Genesis II (1973)

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Genesis II (1973)

Post  BoG on Sat Apr 17, 2010 4:21 pm

Gene Roddenberry first tried to get a new sf series started after Star Trek with this pilot.  I'm pretty sure I saw this when it was first aired on TV; I got myself a DVD-R of the telefilm about 5 years ago. As usual, it only plays in half of the players I try it in. Then... the Warner Brothers Archive site finally provided it.
This is the story of scientist Dylan Hunt, placed in suspended animation for a one week test when a huge quake hits; the chamber in which Hunt is resting is buried; he stays as he is, asleep & unchanged, for about 150 years. He is finally found and uncovered in year 2133 by members of a pacifistic society called PAX, who live in the complex in Carlsbad Caverns originally established by the U.S. government and military. Alex Cord, as the central character of Dylan Hunt, caught out of time, is a bit dull; he was the rising new star in the late sixties but it never really panned out for him because he's always uninteresting.

There is a slave-master society,  actually a tribe of superior mutants - they have two hearts, indicated by the two navels, and have superior strength and endurance. Mariette Hartley, usually in demure roles, plays one of these mutants and she's probably the most interesting character. In fact, this entire concept of a new, superior race is what caught my attention when I first saw this. She tricks Dylan into joining her and almost turns him against PAX (peace), the benevolent society.
Roddenberry, as usual, tested the boundaries of what was allowed on TV back then, such as frank talk about sex and this domination aspect of the cruel slavemaster regime. These overlords use a variation of a 'pain stick' using sonics to inflict different levels of pain, a little weapon for sadists; but, it can also be used to instill pleasure. Obviously, the most famous parallel in our reality was the Nazi regime. Of course, it's all very tame now and even quaint.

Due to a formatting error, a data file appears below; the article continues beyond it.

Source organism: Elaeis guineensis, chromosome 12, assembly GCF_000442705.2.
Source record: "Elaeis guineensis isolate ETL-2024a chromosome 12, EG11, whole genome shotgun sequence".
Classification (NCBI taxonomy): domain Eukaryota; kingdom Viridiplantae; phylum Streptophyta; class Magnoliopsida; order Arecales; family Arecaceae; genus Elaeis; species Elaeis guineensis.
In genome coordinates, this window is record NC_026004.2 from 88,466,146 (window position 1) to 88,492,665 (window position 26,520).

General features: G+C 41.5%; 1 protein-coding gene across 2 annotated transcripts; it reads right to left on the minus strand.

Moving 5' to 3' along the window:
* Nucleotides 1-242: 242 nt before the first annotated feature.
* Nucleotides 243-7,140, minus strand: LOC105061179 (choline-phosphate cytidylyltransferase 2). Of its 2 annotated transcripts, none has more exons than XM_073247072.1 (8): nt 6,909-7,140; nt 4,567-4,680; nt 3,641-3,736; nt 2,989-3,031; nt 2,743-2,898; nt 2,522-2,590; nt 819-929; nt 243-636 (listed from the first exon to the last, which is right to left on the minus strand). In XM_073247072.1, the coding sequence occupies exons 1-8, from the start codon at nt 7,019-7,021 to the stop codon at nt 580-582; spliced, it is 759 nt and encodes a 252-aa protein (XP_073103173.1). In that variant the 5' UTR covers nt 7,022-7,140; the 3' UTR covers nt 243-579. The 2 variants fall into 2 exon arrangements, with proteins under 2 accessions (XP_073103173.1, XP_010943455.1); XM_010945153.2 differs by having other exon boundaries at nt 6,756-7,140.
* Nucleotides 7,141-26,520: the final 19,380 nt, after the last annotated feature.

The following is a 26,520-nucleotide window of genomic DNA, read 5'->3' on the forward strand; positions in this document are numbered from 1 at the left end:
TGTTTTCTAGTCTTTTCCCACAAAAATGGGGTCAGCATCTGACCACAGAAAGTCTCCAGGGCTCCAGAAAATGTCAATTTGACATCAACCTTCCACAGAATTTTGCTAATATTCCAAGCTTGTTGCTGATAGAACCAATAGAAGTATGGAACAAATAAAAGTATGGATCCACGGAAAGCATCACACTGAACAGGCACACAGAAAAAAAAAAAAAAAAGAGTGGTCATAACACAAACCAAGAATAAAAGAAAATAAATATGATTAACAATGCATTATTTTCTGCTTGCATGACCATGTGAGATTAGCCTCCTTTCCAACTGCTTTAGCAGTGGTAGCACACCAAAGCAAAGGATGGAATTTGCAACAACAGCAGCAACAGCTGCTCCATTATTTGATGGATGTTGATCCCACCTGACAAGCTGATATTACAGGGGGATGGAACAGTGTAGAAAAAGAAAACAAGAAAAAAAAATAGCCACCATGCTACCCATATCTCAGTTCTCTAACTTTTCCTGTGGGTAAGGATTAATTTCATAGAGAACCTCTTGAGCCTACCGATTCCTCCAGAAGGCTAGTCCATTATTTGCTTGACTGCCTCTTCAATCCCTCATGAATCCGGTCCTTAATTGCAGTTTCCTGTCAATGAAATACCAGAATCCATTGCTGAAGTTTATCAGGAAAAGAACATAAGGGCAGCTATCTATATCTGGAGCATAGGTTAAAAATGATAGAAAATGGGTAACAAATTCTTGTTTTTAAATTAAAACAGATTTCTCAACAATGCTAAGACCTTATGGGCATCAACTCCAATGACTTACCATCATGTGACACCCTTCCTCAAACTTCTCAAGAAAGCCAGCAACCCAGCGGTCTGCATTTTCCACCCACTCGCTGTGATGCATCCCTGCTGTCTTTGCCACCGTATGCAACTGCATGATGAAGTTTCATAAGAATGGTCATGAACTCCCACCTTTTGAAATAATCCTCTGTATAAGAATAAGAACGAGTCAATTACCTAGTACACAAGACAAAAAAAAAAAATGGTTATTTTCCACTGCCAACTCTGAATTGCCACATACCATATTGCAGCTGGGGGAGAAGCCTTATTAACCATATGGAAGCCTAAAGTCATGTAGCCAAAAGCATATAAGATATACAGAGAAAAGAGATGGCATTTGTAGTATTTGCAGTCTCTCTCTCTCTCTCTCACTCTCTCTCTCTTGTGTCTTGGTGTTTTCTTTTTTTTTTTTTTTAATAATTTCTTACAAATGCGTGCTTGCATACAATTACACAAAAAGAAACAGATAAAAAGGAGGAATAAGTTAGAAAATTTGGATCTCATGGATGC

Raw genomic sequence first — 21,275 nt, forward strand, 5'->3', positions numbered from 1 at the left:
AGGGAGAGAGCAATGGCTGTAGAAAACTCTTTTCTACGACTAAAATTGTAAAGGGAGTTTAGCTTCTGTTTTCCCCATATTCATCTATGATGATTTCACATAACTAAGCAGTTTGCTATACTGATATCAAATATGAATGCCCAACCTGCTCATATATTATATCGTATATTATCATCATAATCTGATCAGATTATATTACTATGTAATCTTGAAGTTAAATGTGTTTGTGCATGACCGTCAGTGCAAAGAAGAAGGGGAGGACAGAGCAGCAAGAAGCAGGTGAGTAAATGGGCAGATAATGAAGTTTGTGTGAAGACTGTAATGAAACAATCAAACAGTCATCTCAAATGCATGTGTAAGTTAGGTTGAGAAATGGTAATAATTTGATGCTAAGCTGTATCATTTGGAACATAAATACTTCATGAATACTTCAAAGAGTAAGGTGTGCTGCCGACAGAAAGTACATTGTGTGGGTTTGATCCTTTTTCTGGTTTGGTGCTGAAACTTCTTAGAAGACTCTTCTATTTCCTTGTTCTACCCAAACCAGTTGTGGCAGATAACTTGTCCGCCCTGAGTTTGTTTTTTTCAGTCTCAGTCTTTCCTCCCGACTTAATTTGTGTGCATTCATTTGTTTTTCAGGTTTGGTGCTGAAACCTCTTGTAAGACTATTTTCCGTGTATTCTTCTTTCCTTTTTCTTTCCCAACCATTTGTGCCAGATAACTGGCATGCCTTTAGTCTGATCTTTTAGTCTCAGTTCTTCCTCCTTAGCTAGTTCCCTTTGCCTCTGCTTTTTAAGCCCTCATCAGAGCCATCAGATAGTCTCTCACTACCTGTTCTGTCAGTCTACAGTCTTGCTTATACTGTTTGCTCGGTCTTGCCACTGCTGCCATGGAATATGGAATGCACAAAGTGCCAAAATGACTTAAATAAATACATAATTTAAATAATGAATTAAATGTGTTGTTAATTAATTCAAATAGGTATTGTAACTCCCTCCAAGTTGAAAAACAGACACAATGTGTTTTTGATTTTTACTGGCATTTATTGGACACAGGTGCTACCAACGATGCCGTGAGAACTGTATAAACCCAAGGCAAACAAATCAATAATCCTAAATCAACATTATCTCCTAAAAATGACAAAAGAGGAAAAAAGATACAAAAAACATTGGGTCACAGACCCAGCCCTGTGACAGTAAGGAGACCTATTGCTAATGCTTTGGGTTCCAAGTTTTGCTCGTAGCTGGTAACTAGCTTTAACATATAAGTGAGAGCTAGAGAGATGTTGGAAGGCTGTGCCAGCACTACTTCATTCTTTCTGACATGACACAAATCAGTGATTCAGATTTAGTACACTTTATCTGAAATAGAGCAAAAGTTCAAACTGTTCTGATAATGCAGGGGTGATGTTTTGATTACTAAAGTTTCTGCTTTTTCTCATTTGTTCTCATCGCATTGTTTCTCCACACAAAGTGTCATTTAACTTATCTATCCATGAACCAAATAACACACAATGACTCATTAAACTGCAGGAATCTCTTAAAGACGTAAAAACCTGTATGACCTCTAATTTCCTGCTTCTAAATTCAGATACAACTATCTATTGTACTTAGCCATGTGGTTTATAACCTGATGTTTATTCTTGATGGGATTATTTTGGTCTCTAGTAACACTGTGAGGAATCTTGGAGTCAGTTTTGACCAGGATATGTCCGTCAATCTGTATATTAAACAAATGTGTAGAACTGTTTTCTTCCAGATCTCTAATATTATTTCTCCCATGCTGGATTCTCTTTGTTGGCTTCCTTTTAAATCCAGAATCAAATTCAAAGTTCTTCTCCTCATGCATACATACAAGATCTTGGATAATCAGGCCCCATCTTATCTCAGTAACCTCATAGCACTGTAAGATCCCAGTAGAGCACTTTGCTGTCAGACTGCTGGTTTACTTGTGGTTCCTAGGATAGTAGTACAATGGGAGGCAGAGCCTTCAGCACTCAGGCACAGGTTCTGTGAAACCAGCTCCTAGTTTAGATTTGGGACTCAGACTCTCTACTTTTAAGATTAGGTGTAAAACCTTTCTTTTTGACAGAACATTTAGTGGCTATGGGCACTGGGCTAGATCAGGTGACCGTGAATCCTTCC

Percy Rodrigues plays the leader of PAX and Ted Cassidy is a tall American Indian who works for the good guys. Majel Barrett (nurse Chapel on Star Trek) also shows up as a PAX council member. The ending is strangely anti-climactic & uneventful, and this may have caused problems for Roddenberry in getting a TV series out of this. Of the actors, only Ted Cassidy returned in the redo the following year, Planet Earth, though Barrett is also credited in some small role. BoG's Score: 6.5 out of 10
I find some very intriguing parallels between this telefilm and its reworking "Planet Earth" and the experiences Roddenberry had in getting Star Trek started. For Star Trek, Roddenberry first presented the pilot "The Cage," which was rejected as too cerebral. He then was given a chance with a 2nd pilot, "Where No Man Has Gone Before," which had more action. Here too, Genesis II didn't make the cut - I'm guessing for similar reasons as "The Cage."

After "Genesis II," Roddenberry tried "Planet Earth," a more action-oriented version of this film. Unfortunately, "Planet Earth" didn't result in a TV series either. I can almost imagine Roddenberry's frustration back then: he may have thought things had changed in the seventies as far as network executives being less close-minded; but, history repeats itself and once again he is told to 'spiff it up.' And, to top it off, no TV series even after a 2nd try.

Star Trek TOS actor alert: several in this one - besides Barrett,  Rodrigues played a commodore in Court Martial; Hartley played Spock's lover in All Our Yesterdays; and Cassidy was Ruk in What Are Little Girls Made of?
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